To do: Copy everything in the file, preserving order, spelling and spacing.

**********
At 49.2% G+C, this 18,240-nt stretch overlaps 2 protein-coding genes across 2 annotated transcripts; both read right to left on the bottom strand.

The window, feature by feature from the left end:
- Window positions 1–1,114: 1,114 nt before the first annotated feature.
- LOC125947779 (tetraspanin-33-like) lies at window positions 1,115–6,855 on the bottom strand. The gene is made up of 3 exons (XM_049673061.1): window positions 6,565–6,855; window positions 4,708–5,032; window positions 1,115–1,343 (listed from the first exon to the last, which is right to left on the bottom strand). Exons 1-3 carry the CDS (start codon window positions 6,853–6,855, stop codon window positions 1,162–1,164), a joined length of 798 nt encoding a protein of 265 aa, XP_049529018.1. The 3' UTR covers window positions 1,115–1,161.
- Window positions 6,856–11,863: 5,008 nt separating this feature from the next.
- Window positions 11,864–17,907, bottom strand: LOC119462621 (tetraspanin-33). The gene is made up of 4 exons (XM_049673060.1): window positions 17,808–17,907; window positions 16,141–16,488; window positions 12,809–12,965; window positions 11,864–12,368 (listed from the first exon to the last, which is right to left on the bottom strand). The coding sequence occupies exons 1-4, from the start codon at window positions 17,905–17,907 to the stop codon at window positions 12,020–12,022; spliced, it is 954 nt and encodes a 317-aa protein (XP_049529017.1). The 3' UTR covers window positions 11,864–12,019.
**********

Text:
At 49.2% G+C, this 18,240-nt stretch overlaps 2 protein-coding genes across 2 annotated transcripts; both read right to left on the bottom strand.

The window, feature by feature from the left end:
- Window positions 1–1,114: 1,114 nt before the first annotated feature.
- LOC125947779 (tetraspanin-33-like) lies at window positions 1,115–6,855 on the bottom strand. The gene is made up of 3 exons (XM_049673061.1): window positions 6,565–6,855; window positions 4,708–5,032; window positions 1,115–1,343 (listed from the first exon to the last, which is right to left on the bottom strand). Exons 1-3 carry the CDS (start codon window positions 6,853–6,855, stop codon window positions 1,162–1,164), a joined length of 798 nt encoding a protein of 265 aa, XP_049529018.1. The 3' UTR covers window positions 1,115–1,161.
- Window positions 6,856–11,863: 5,008 nt separating this feature from the next.
- Window positions 11,864–17,907, bottom strand: LOC119462621 (tetraspanin-33). The gene is made up of 4 exons (XM_049673060.1): window positions 17,808–17,907; window positions 16,141–16,488; window positions 12,809–12,965; window positions 11,864–12,368 (listed from the first exon to the last, which is right to left on the bottom strand). The coding sequence occupies exons 1-4, from the start codon at window positions 17,905–17,907 to the stop codon at window positions 12,020–12,022; spliced, it is 954 nt and encodes a 317-aa protein (XP_049529017.1). The 3' UTR covers window positions 11,864–12,019.